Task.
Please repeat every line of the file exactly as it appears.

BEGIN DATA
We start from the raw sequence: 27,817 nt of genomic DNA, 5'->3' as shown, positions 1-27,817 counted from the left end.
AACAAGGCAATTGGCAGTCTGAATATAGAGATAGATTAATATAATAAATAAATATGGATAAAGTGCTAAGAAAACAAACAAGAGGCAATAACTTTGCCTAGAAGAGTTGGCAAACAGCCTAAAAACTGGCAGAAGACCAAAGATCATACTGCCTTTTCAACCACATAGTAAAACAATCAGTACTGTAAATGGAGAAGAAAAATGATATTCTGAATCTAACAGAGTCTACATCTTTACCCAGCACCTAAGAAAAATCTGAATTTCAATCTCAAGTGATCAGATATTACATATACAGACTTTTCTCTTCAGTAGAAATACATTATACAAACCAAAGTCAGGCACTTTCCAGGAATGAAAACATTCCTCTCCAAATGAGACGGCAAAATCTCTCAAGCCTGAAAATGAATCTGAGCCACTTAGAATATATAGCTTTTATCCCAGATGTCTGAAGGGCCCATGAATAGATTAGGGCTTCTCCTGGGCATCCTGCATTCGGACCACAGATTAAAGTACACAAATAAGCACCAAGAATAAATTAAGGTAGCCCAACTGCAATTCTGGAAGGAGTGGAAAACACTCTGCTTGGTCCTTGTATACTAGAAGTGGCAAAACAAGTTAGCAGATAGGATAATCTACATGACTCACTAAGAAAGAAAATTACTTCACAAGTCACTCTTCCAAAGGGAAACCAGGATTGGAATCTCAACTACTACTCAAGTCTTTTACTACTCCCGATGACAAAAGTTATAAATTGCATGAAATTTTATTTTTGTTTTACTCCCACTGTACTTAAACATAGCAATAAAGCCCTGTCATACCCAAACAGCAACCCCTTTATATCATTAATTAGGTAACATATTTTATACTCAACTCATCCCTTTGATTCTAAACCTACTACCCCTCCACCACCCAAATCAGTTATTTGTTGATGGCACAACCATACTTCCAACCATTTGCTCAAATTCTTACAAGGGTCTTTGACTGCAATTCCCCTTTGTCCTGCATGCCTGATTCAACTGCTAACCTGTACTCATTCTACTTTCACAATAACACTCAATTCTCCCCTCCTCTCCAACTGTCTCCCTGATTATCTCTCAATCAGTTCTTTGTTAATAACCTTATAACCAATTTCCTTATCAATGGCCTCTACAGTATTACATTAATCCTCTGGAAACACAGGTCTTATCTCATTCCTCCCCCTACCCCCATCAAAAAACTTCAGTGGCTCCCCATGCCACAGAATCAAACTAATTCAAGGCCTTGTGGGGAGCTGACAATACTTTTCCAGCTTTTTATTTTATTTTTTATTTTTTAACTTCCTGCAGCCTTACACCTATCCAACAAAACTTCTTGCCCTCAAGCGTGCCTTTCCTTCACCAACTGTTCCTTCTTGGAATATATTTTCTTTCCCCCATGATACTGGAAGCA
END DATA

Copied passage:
We start from the raw sequence: 27,817 nt of genomic DNA, 5'->3' as shown, positions 1-27,817 counted from the left end.
AACAAGGCAATTGGCAGTCTGAATATAGAGATAGATTAATATAATAAATAAATATGGATAAAGTGCTAAGAAAACAAACAAGAGGCAATAACTTTGCCTAGAAGAGTTGGCAAACAGCCTAAAAACTGGCAGAAGACCAAAGATCATACTGCCTTTTCAACCACATAGTAAAACAATCAGTACTGTAAATGGAGAAGAAAAATGATATTCTGAATCTAACAGAGTCTACATCTTTACCCAGCACCTAAGAAAAATCTGAATTTCAATCTCAAGTGATCAGATATTACATATACAGACTTTTCTCTTCAGTAGAAATACATTATACAAACCAAAGTCAGGCACTTTCCAGGAATGAAAACATTCCTCTCCAAATGAGACGGCAAAATCTCTCAAGCCTGAAAATGAATCTGAGCCACTTAGAATATATAGCTTTTATCCCAGATGTCTGAAGGGCCCATGAATAGATTAGGGCTTCTCCTGGGCATCCTGCATTCGGACCACAGATTAAAGTACACAAATAAGCACCAAGAATAAATTAAGGTAGCCCAACTGCAATTCTGGAAGGAGTGGAAAACACTCTGCTTGGTCCTTGTATACTAGAAGTGGCAAAACAAGTTAGCAGATAGGATAATCTACATGACTCACTAAGAAAGAAAATTACTTCACAAGTCACTCTTCCAAAGGGAAACCAGGATTGGAATCTCAACTACTACTCAAGTCTTTTACTACTCCCGATGACAAAAGTTATAAATTGCATGAAATTTTATTTTTGTTTTACTCCCACTGTACTTAAACATAGCAATAAAGCCCTGTCATACCCAAACAGCAACCCCTTTATATCATTAATTAGGTAACATATTTTATACTCAACTCATCCCTTTGATTCTAAACCTACTACCCCTCCACCACCCAAATCAGTTATTTGTTGATGGCACAACCATACTTCCAACCATTTGCTCAAATTCTTACAAGGGTCTTTGACTGCAATTCCCCTTTGTCCTGCATGCCTGATTCAACTGCTAACCTGTACTCATTCTACTTTCACAATAACACTCAATTCTCCCCTCCTCTCCAACTGTCTCCCTGATTATCTCTCAATCAGTTCTTTGTTAATAACCTTATAACCAATTTCCTTATCAATGGCCTCTACAGTATTACATTAATCCTCTGGAAACACAGGTCTTATCTCATTCCTCCCCCTACCCCCATCAAAAAACTTCAGTGGCTCCCCATGCCACAGAATCAAACTAATTCAAGGCCTTGTGGGGAGCTGACAATACTTTTCCAGCTTTTTATTTTATTTTTTATTTTTTAACTTCCTGCAGCCTTACACCTATCCAACAAAACTTCTTGCCCTCAAGCGTGCCTTTCCTTCACCAACTGTTCCTTCTTGGAATATATTTTCTTTCCCCCATGATACTGGAAGCA